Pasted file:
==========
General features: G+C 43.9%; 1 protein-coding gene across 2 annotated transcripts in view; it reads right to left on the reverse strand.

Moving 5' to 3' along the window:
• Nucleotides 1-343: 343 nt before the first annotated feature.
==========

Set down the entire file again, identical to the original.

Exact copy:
General features: G+C 43.9%; 1 protein-coding gene across 2 annotated transcripts in view; it reads right to left on the reverse strand.

Moving 5' to 3' along the window:
• Nucleotides 1-343: 343 nt before the first annotated feature.